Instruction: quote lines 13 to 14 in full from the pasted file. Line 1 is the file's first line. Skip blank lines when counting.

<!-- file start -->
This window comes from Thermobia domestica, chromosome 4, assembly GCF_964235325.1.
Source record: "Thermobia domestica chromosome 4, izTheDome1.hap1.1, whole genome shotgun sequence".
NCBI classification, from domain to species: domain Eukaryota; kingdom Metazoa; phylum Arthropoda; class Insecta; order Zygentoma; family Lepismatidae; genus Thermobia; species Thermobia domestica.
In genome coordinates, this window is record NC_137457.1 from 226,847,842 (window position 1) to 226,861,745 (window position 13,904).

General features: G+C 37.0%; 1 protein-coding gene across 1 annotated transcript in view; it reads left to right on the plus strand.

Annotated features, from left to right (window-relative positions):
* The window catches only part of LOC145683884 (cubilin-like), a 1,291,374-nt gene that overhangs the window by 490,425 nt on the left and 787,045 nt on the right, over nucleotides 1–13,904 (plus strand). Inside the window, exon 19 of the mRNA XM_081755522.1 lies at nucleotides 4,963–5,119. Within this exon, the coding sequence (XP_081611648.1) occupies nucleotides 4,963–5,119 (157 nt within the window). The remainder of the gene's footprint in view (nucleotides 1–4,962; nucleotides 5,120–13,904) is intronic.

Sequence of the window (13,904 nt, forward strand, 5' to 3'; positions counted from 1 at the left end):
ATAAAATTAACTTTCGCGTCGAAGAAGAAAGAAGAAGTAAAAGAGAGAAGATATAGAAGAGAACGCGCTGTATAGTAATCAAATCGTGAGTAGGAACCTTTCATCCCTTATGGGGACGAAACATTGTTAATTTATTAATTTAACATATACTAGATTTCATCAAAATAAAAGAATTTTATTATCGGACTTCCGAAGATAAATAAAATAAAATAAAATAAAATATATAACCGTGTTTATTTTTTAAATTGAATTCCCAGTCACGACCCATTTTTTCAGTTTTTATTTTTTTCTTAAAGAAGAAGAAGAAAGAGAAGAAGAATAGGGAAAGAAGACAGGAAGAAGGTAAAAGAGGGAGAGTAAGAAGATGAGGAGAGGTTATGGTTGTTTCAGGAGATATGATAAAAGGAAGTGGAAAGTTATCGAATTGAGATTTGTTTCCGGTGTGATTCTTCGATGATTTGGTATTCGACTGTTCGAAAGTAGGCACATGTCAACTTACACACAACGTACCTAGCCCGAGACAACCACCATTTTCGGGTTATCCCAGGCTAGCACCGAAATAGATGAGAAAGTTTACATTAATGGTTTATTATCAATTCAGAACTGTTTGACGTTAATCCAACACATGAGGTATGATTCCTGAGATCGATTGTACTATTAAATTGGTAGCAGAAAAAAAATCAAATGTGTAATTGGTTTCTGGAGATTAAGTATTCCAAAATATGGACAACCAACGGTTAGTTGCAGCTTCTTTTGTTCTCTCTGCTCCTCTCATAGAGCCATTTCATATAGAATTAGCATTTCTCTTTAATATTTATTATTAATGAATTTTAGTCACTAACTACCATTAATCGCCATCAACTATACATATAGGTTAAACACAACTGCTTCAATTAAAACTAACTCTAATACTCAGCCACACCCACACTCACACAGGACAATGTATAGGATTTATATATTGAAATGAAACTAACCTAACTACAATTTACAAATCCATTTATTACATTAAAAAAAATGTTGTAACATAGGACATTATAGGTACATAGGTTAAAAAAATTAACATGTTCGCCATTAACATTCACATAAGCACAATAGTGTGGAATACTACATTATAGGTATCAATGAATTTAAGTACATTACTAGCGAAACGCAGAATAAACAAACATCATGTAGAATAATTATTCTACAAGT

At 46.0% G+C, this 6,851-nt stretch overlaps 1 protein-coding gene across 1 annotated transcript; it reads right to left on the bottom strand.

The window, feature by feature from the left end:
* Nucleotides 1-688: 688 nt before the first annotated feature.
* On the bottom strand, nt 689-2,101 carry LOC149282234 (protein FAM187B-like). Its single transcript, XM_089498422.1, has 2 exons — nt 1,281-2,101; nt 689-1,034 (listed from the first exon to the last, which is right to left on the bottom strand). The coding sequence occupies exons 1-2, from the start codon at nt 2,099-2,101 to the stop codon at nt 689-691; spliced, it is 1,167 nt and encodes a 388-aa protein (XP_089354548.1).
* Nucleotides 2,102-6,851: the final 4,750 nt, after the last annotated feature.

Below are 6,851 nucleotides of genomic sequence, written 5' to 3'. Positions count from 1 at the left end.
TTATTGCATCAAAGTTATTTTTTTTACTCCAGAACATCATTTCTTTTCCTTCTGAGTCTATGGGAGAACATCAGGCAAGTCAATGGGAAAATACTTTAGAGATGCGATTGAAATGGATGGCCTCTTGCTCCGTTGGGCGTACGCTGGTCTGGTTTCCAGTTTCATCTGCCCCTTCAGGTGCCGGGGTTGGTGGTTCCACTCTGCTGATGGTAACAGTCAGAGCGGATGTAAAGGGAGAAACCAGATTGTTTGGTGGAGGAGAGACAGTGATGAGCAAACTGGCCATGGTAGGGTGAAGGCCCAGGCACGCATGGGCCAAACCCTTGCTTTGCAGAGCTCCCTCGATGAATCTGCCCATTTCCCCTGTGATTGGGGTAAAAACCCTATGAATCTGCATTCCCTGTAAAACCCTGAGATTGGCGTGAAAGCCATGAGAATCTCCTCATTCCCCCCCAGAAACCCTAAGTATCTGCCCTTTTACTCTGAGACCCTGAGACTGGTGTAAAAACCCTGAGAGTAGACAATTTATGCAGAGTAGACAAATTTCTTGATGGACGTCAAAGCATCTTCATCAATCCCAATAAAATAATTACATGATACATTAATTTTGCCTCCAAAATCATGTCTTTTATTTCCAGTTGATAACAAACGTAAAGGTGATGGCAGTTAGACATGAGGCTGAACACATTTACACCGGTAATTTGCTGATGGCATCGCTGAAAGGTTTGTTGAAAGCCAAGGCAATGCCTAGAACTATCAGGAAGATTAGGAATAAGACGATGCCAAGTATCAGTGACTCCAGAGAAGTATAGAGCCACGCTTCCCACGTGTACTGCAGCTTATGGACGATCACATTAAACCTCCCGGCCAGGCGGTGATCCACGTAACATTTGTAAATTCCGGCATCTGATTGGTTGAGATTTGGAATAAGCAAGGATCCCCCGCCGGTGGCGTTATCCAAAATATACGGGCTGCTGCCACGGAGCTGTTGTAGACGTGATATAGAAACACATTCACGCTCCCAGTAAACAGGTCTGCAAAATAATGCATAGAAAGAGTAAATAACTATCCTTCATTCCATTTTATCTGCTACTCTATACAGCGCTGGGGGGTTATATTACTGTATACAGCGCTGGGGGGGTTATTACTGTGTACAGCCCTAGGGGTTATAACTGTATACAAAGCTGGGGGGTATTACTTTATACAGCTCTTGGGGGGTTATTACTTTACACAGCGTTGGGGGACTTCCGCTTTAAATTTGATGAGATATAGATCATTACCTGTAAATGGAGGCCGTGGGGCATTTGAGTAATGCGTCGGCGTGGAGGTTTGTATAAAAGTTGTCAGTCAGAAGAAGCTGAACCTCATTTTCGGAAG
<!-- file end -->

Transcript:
* On the bottom strand, nt 689-2,101 carry LOC149282234 (protein FAM187B-like). Its single transcript, XM_089498422.1, has 2 exons — nt 1,281-2,101; nt 689-1,034 (listed from the first exon to the last, which is right to left on the bottom strand). The coding sequence occupies exons 1-2, from the start codon at nt 2,099-2,101 to the stop codon at nt 689-691; spliced, it is 1,167 nt and encodes a 388-aa protein (XP_089354548.1).
* Nucleotides 2,102-6,851: the final 4,750 nt, after the last annotated feature.